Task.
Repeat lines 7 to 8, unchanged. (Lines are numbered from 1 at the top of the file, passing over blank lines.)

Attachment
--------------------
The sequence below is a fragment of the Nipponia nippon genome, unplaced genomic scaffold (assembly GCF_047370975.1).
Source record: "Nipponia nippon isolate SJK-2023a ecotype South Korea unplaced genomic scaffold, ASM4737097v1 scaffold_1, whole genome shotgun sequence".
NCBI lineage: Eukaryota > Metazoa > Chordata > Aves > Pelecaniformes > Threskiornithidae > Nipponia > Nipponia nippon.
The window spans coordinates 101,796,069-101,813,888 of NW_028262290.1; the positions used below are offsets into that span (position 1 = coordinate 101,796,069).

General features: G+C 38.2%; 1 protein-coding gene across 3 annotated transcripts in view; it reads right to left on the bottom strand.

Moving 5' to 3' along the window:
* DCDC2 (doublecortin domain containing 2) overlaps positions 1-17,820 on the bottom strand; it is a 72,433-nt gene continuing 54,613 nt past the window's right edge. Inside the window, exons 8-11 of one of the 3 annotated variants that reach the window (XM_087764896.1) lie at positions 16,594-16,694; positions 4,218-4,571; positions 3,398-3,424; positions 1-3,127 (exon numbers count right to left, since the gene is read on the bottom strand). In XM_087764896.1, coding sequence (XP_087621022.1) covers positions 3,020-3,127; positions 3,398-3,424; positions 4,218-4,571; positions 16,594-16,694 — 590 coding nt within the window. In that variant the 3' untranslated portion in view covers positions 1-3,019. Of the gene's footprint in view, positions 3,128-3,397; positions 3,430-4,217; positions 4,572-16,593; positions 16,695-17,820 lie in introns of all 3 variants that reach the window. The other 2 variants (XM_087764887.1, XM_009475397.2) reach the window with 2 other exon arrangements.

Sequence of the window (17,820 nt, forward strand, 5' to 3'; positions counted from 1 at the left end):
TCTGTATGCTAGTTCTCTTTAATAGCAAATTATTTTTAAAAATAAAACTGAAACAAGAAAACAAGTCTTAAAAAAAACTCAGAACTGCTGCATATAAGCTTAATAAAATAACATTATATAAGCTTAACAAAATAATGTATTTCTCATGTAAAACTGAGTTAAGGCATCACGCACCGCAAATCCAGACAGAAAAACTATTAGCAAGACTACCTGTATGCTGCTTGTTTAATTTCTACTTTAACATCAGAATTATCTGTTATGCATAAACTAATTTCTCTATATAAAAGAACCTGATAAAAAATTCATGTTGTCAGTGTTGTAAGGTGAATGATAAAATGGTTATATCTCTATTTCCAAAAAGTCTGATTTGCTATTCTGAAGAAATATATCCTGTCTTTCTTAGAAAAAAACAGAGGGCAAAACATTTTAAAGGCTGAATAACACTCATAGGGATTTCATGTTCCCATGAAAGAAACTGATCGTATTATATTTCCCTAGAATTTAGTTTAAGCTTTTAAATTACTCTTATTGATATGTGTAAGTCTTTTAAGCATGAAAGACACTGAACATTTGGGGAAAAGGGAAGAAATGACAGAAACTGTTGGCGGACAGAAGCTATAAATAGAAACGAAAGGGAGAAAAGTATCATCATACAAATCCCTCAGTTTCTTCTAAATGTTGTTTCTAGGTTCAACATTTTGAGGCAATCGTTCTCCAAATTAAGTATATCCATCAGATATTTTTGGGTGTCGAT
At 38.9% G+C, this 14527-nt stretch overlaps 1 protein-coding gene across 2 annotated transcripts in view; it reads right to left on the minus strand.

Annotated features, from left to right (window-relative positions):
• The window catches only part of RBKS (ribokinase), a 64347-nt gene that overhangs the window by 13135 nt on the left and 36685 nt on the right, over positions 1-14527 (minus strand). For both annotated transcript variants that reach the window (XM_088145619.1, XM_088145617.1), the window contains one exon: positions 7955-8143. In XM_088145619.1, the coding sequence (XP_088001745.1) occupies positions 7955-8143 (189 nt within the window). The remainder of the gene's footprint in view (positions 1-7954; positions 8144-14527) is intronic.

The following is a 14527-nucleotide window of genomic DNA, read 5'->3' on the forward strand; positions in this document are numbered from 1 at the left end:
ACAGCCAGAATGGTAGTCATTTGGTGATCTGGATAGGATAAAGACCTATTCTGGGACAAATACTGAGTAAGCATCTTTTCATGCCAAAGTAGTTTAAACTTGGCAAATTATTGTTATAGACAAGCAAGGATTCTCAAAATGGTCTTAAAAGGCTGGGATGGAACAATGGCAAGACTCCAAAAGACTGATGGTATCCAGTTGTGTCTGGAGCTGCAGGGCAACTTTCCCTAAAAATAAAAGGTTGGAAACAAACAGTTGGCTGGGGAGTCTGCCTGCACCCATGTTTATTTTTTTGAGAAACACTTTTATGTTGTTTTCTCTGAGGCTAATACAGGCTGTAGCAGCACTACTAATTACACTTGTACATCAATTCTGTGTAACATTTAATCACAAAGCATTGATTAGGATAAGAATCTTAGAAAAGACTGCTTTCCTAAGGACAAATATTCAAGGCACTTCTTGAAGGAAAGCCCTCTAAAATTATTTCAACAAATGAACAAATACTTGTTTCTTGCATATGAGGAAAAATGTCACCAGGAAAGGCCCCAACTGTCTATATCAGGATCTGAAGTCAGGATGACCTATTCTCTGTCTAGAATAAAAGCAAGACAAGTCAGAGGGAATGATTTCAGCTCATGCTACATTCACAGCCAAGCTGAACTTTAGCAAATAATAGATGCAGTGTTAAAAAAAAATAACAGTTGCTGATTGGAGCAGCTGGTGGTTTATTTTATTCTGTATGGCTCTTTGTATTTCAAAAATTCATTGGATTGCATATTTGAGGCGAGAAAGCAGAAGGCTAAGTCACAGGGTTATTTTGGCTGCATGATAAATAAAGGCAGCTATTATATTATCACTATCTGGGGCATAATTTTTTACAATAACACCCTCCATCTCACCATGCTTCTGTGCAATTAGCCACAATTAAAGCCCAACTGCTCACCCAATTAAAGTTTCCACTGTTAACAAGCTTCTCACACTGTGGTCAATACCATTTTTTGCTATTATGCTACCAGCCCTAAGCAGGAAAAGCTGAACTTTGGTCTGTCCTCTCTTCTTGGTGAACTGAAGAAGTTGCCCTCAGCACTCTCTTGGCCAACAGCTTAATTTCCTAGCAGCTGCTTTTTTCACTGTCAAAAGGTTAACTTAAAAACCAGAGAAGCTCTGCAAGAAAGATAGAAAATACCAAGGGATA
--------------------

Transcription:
* DCDC2 (doublecortin domain containing 2) overlaps positions 1-17,820 on the bottom strand; it is a 72,433-nt gene continuing 54,613 nt past the window's right edge. Inside the window, exons 8-11 of one of the 3 annotated variants that reach the window (XM_087764896.1) lie at positions 16,594-16,694; positions 4,218-4,571; positions 3,398-3,424; positions 1-3,127 (exon numbers count right to left, since the gene is read on the bottom strand). In XM_087764896.1, coding sequence (XP_087621022.1) covers positions 3,020-3,127; positions 3,398-3,424; positions 4,218-4,571; positions 16,594-16,694 — 590 coding nt within the window. In that variant the 3' untranslated portion in view covers positions 1-3,019. Of the gene's footprint in view, positions 3,128-3,397; positions 3,430-4,217; positions 4,572-16,593; positions 16,695-17,820 lie in introns of all 3 variants that reach the window. The other 2 variants (XM_087764887.1, XM_009475397.2) reach the window with 2 other exon arrangements.

Sequence of the window (17,820 nt, forward strand, 5' to 3'; positions counted from 1 at the left end):